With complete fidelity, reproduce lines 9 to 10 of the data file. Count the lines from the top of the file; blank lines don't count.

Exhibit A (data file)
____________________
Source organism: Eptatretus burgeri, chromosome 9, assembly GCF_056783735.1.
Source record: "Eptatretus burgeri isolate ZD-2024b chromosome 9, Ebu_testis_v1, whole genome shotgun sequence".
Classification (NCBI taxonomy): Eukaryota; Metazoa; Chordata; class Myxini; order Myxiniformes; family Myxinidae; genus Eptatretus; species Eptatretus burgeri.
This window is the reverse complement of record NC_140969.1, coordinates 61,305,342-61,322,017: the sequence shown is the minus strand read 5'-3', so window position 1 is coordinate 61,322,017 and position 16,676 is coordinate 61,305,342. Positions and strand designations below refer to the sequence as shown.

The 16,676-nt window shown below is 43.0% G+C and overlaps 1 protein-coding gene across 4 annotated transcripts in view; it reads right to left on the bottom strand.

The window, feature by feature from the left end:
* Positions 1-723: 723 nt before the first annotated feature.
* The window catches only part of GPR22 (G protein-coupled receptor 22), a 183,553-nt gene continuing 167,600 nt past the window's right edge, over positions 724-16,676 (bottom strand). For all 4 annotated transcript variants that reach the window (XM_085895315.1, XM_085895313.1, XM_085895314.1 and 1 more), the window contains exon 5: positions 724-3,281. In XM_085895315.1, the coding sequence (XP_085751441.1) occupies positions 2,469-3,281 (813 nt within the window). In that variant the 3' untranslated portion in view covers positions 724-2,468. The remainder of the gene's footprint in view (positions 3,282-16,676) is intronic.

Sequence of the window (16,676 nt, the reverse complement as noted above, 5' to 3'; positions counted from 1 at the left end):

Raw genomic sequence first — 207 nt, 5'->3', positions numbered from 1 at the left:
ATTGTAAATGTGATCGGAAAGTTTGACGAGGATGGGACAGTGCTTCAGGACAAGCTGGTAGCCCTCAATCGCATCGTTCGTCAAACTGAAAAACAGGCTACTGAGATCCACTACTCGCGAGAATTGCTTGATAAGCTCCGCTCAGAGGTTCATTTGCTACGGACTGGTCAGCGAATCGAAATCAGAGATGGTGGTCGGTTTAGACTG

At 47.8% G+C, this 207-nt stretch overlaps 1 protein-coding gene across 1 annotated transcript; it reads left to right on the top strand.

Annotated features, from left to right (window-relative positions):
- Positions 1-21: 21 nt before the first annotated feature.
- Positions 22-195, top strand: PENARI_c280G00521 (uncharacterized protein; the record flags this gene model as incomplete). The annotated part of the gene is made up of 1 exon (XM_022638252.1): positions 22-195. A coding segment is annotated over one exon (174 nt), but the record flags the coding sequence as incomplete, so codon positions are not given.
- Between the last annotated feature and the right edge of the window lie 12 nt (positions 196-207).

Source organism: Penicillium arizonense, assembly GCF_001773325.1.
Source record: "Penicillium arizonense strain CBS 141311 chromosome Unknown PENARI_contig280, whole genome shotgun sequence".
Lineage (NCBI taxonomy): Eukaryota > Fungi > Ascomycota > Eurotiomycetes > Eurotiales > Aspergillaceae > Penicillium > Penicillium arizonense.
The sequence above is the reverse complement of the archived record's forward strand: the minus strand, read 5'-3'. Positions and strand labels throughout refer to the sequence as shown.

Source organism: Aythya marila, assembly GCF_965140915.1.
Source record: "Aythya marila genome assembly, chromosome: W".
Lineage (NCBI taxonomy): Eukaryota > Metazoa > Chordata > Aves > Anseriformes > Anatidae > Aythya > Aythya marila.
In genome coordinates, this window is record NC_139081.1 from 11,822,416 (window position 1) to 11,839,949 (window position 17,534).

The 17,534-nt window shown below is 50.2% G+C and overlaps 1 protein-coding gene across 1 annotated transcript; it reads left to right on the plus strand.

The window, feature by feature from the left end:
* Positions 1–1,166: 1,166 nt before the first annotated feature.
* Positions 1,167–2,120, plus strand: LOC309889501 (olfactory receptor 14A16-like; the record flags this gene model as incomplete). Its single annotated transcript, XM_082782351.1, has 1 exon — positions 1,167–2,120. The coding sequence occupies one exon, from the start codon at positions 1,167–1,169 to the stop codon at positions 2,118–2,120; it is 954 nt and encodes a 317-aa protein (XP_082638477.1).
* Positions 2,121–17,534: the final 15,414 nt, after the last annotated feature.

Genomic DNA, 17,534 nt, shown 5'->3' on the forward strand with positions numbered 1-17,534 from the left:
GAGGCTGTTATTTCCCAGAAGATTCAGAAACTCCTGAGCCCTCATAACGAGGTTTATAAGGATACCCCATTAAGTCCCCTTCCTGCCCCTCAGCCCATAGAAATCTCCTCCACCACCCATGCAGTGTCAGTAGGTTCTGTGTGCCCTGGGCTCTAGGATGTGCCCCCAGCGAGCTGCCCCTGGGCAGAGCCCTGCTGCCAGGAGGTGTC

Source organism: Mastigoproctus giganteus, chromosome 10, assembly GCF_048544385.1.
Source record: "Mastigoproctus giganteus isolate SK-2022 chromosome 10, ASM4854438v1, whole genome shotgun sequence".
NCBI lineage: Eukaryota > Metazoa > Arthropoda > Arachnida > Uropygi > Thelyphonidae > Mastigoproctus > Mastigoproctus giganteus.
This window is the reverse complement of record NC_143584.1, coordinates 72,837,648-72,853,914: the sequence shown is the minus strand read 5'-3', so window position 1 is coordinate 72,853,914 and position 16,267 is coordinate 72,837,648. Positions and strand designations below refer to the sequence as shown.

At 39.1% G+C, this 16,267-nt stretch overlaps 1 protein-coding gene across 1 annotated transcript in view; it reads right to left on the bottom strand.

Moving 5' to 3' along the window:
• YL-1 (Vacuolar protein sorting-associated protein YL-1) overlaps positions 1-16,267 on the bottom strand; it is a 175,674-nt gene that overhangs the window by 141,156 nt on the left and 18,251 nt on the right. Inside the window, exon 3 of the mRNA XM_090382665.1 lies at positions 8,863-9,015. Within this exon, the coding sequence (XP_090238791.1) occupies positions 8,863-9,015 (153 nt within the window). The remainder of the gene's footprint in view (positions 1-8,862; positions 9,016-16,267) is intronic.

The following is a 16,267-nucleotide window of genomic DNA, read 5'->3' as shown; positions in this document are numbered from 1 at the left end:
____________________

Sequence of the window (16,676 nt, the reverse complement as noted above, 5' to 3'; positions counted from 1 at the left end):

Raw genomic sequence first — 207 nt, 5'->3', positions numbered from 1 at the left: